During his early compositional career in the 1970s, Sermilä was categorised as a “Modernist”.  A feature of his early style is the preference towards static and/or free rhythms as opposed to confinement to a regular pulse. Yet, both exist dichotomously within Monody.  Sermilä’s fondness of improvisation stems from his early performing life as a jazz musician and is evident in the form of seemingly aleatoric (i.e., random) counterpoint.  Edgard Varése’s compositional concepts of ‘organised sound’ and free tonality were an important early influence on Sermilä—just as Varése had significantly influenced other ‘popular’ artists in America such as Frank Zappa.  Monody hails from this 70s period.  Monody explores mixtures of tone colours, sounds and textures that have become synonymous with Sermilä’s compositional signature.  The Varése influence on Monody is most immediately apparent by the use of the siren, echoing Varése’s most popular percussion ensemble work, Ionisation (1929). However, Varése’s use of the siren predates Ionisation by almost ten years in his large scale symphonic work Amériques (1918-1921); a type of ‘organised sound’ response to Stravinsky’s largely folk-song-derived Rite of Spring (1913).  The title ‘Monody’ typically refers to a poetic lament sung at the death of a person or character, at least in its derivation from ancient Greek tragedy. This could account for Sermilä’s slow tempo marking, verse-like sections, and with the horn acting as the vocal part accompanied by un-pitched percussion.

Prelude for Solo Marimba

Mary Broughton (1977-) (Australia)

This piece composed by Mary Broughton was first performed by the composer in 2007 and later recorded on the CD release, Shift in 2009. The work was later published by Rhythmscape (the premiere percussion publishing house in Australia). 

The work is evocative of a neo-baroque style, composed especially for the 5-octave marimba. Four-mallet technique is used throughout. The work begins with a free, adagio introduction espousing a mood of reflection and even introversion. The dynamic modulations encompass a broad spectrum of contrast, and the composer accommodates for personal expressive of interpretation. Following a pause to this reflectiveness, the tempo changes to a slightly quicker and more driven rhythm (in 5/8) that continues for the remainder of the work. The melodic material remains tonal throughout this latter section, exploring complementary and pleasing diversions. Despite its ‘unevenness’, the 5/8 meter takes on a particular ‘naturalness’, the work as a whole retaining its neo-baroque roots. The work comes to rest pleasingly upon its original opening key centre.

Prelude for Solo Marimba is a well-crafted work for this percussion keyboard instrument. It is idiomatic of the 5-octave marimba, and makes good use of its warm, wooden timbre. Students with strong technique and a mature sense of phrasing and dynamic control will enjoy performing Prelude for Marimba.

Program notes credit: Dr Dominic G. Harvey

With thanks to Supriya Arora for research assistance in preparing the program notes.

About the performers

Dr Mary Broughton

Mary is the newly appointed Lecturer in Music Psychology in the UQ School of Music. Her research activities focus on social, psychological, emotional and health elements relating to the human experience of making and interacting with music. Mary’s special interest is in performance-led research, and understanding and developing audiences for live music performance. As a percussionist, he has performed with orchestras such as the Queensland Symphony Orchestra and West Australian Symphony Orchestra, and has performed nationally and internationally as a chamber and solo musician.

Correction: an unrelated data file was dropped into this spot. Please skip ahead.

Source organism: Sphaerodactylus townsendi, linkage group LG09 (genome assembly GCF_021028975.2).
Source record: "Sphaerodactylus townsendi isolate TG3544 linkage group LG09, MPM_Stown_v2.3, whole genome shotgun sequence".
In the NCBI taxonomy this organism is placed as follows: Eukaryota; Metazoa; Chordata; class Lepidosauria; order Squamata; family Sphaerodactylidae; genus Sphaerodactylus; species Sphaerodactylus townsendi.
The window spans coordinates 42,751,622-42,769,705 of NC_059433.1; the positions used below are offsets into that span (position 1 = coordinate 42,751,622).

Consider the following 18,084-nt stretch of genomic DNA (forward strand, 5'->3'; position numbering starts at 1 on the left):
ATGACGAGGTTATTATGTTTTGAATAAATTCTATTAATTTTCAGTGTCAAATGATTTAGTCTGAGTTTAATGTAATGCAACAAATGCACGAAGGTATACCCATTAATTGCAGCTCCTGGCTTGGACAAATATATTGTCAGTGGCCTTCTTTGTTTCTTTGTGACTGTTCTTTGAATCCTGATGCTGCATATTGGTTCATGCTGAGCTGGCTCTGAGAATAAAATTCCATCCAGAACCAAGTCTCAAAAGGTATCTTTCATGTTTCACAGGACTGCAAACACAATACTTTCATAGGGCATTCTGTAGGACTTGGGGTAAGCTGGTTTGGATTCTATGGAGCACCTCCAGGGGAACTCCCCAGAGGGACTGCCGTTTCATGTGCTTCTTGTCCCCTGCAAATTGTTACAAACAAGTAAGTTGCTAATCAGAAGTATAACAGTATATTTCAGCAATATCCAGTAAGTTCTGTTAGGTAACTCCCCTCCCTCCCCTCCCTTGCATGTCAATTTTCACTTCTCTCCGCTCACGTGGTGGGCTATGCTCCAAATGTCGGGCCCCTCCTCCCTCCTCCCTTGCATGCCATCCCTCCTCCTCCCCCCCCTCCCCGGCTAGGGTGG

Dr Dominic G. Harvey

Dominic's performance credentials are comprehensive, spanning solo, chamber and orchestral engagements on horn, voice, piano, and conducting, and also outside of strictly classical music including musical theatre, light opera, oratorio, jazz, rock n' roll, popular and folk idioms. Dominic has performed as Principal Horn with the Sydney, Melbourne, Tasmanian, and Canberra Symphony Orchestras, the Australian Chamber Orchestra, and as Principal baroque and classical hornist with the Australian Brandenburg Orchestra. He was the long time hornist with the internationally acclaimed wind quintet, The Canberra Wind Soloists. Dominic holds degrees of Bachelor of Music (Performance), Master of Business Administration (Leadership), and Doctor of Philosophy (Music Performance Education).

Ms Gabriella Gigante

Gabriella is currently completing her fourth year of a Bachelor of Music majoring in Performance at the University of Queensland under the tutelage of Dr Michael Askill. This year a particular focus has been her mallet percussion in the context of chamber duets, having given recitals paired with bass clarinet, flute, and marimba. She has also completed an internship under the supervision of Dr Mary Broughton, as tutor of a percussion survey course at the University of the Third Age. Recent concerts include Student Composers: The Dust Never Settles, wherein the compositions of her peers were premiered alongside corresponding installations at the UQ Art Museum. Gabriella is presently undergoing preparation for her final undergraduate recital, which will feature diverse contemporary works for solo percussion and electronic accompaniment


Nickson Room, Zelman Cowen Building, School of Music